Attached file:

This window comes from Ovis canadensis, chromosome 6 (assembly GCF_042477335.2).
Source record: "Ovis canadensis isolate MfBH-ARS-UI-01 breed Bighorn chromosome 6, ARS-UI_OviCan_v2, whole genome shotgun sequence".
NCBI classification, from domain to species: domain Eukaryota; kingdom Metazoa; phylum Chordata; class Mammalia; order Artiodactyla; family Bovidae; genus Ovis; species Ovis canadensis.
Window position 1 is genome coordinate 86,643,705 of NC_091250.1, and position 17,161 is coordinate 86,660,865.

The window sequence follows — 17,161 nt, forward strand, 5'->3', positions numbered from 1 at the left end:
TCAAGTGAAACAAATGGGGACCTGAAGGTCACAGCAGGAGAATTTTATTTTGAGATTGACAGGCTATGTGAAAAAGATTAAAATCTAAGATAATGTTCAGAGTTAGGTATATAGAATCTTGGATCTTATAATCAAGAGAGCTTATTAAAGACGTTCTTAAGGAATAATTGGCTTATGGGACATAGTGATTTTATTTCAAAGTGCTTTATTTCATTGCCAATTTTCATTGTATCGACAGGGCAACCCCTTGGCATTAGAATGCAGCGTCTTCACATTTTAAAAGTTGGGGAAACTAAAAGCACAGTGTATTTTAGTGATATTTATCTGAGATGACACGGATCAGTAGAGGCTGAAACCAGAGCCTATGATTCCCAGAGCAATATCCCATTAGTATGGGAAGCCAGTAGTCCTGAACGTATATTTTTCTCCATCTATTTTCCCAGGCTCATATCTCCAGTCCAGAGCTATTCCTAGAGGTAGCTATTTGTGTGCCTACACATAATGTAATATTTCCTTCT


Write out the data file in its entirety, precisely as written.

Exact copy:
This window comes from Ovis canadensis, chromosome 6 (assembly GCF_042477335.2).
Source record: "Ovis canadensis isolate MfBH-ARS-UI-01 breed Bighorn chromosome 6, ARS-UI_OviCan_v2, whole genome shotgun sequence".
NCBI classification, from domain to species: domain Eukaryota; kingdom Metazoa; phylum Chordata; class Mammalia; order Artiodactyla; family Bovidae; genus Ovis; species Ovis canadensis.
Window position 1 is genome coordinate 86,643,705 of NC_091250.1, and position 17,161 is coordinate 86,660,865.

The window sequence follows — 17,161 nt, forward strand, 5'->3', positions numbered from 1 at the left end:
TCAAGTGAAACAAATGGGGACCTGAAGGTCACAGCAGGAGAATTTTATTTTGAGATTGACAGGCTATGTGAAAAAGATTAAAATCTAAGATAATGTTCAGAGTTAGGTATATAGAATCTTGGATCTTATAATCAAGAGAGCTTATTAAAGACGTTCTTAAGGAATAATTGGCTTATGGGACATAGTGATTTTATTTCAAAGTGCTTTATTTCATTGCCAATTTTCATTGTATCGACAGGGCAACCCCTTGGCATTAGAATGCAGCGTCTTCACATTTTAAAAGTTGGGGAAACTAAAAGCACAGTGTATTTTAGTGATATTTATCTGAGATGACACGGATCAGTAGAGGCTGAAACCAGAGCCTATGATTCCCAGAGCAATATCCCATTAGTATGGGAAGCCAGTAGTCCTGAACGTATATTTTTCTCCATCTATTTTCCCAGGCTCATATCTCCAGTCCAGAGCTATTCCTAGAGGTAGCTATTTGTGTGCCTACACATAATGTAATATTTCCTTCT